LFP Mayor vetoes Property Tax and Budget Ordinances

Thursday, November 27, 2014


From the City of Lake Forest Park

Mayor Mary Jane Goss has vetoed the 2015 property tax ordinance and the 2015-16 biennial budget ordinance. On November 26, 2014, Mayor Goss gave notice to the City Council regarding both vetoes.

With regard to the property tax ordinance, it was recently discovered that the City had inadvertently received some of its “banked” or saved levy capacity by the way a levy reporting form had been filled out. This resulted in more property tax being levied and collected in recent years than the City had approved to levy. Mayor Goss prepared an alternate ordinance that would have lowered the tax levy and “re-banked” the levy capacity, but the Council passed the original levy ordinance, which retained it. In the veto statement, Mayor Goss urged the Council to pass the alternate ordinance, which would leave the City no better or worse off in property tax revenue than it had originally planned to be when passing those previous levies.

Mayor Goss also vetoed the 2015-16 biennial budget ordinance. The main reasons were to give the City a chance to install and get some history in new traffic camera revenue before spending it. Additionally, the Council was urged to save some money for City stability and budget sustainability rather than spending the new revenue on certain added Council priorities.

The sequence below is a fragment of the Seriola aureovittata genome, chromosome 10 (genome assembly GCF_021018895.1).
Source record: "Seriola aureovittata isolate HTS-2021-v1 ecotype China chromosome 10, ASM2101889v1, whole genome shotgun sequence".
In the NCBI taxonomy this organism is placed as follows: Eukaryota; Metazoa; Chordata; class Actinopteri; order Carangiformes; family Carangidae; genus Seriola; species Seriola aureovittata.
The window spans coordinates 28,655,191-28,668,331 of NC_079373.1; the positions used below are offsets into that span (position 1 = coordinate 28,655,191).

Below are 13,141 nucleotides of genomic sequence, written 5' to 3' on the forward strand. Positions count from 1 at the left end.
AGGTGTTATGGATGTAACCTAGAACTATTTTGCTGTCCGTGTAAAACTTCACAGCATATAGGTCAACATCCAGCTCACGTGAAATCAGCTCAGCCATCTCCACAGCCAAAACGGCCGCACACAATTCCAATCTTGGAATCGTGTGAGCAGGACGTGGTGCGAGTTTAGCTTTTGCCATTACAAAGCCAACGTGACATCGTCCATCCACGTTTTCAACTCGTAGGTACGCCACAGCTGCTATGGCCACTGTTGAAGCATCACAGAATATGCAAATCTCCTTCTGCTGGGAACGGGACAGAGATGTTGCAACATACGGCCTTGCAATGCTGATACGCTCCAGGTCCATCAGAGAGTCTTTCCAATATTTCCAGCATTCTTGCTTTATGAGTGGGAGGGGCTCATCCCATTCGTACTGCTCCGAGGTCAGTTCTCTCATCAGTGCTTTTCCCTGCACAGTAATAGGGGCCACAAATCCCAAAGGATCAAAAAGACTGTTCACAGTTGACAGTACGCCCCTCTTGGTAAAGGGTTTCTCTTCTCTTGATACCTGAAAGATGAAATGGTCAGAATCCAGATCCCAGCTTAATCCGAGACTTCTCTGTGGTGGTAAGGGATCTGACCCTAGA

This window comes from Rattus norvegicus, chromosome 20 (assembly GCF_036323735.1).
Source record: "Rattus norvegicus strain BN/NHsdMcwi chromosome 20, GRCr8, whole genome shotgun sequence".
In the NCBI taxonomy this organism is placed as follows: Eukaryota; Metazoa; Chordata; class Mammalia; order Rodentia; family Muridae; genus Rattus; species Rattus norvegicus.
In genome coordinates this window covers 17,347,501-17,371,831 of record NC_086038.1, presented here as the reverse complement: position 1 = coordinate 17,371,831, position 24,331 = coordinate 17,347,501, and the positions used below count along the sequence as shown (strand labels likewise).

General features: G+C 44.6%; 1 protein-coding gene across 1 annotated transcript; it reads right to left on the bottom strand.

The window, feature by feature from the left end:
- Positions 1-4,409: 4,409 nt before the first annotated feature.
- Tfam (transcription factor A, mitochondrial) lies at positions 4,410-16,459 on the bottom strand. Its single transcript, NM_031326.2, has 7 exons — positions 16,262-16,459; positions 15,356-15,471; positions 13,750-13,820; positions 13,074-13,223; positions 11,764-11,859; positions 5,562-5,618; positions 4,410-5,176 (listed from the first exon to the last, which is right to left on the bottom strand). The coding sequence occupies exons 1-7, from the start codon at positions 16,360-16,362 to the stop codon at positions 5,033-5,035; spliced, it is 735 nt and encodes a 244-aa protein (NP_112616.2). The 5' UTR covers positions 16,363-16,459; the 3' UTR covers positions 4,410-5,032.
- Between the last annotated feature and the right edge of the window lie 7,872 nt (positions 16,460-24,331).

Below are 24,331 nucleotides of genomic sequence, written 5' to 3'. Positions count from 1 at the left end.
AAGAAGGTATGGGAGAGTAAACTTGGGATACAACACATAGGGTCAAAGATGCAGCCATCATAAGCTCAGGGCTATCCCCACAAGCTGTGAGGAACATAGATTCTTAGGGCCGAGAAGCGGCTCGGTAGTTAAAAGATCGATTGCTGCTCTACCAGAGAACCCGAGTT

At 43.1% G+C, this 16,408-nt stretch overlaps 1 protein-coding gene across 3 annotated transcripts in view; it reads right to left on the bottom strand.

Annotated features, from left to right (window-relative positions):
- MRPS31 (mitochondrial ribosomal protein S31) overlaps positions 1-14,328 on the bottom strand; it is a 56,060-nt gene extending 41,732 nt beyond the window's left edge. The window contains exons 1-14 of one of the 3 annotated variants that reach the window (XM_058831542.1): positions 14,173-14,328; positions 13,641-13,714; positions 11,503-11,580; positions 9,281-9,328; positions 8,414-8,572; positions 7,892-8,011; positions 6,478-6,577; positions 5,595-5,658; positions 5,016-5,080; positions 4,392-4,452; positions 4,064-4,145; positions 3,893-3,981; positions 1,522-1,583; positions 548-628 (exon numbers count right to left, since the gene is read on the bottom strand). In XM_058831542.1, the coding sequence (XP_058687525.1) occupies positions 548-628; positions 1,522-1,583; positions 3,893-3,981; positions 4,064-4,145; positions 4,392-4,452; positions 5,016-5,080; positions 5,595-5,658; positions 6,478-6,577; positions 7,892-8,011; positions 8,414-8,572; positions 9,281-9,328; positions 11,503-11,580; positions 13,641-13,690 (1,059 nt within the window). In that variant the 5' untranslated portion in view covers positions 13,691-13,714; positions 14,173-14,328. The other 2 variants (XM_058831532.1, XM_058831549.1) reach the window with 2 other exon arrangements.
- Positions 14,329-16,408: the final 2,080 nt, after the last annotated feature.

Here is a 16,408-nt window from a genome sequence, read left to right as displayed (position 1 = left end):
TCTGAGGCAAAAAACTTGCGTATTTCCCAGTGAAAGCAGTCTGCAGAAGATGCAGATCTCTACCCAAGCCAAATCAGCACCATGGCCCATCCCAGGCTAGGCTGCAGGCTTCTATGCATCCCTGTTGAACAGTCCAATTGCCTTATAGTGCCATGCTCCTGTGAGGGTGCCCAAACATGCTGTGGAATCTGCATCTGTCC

In the Mayor/Council form of government, the mayor has veto power over certain types of ordinances, including Property Tax Ordinance 1086 and Biennial Budget Ordinance 1089. The City Council may meet to consider the veto and potential override or changes in the ordinances. There is a time limit on the property tax ordinance approval.

The mayor is the executive branch of the city government. The mayor is elected directly by the voters of Lake Forest Park for a four year term. The City of Lake Forest Park has a strong-mayor form of municipal government in which the mayor has the administrative authority to prepare and administer the budget, appoint a City Administrator, and appoint and dismiss department heads. The City Administrator supervises department heads, assists in the preparation and administration of the budget, and coordinates department operations.


1 comments:

Tom Jamieson,  November 27, 2014 at 10:13 PM  

Maybe if Shoreline went to a "strong mayor" form of government, where the mayor is elected by the citizens rather than her fellow council members , it might generate more interest in the budget and taxes. One thing is for sure, the LFP mayor didn't have to file public records requests to get the information she needed to decide to veto.

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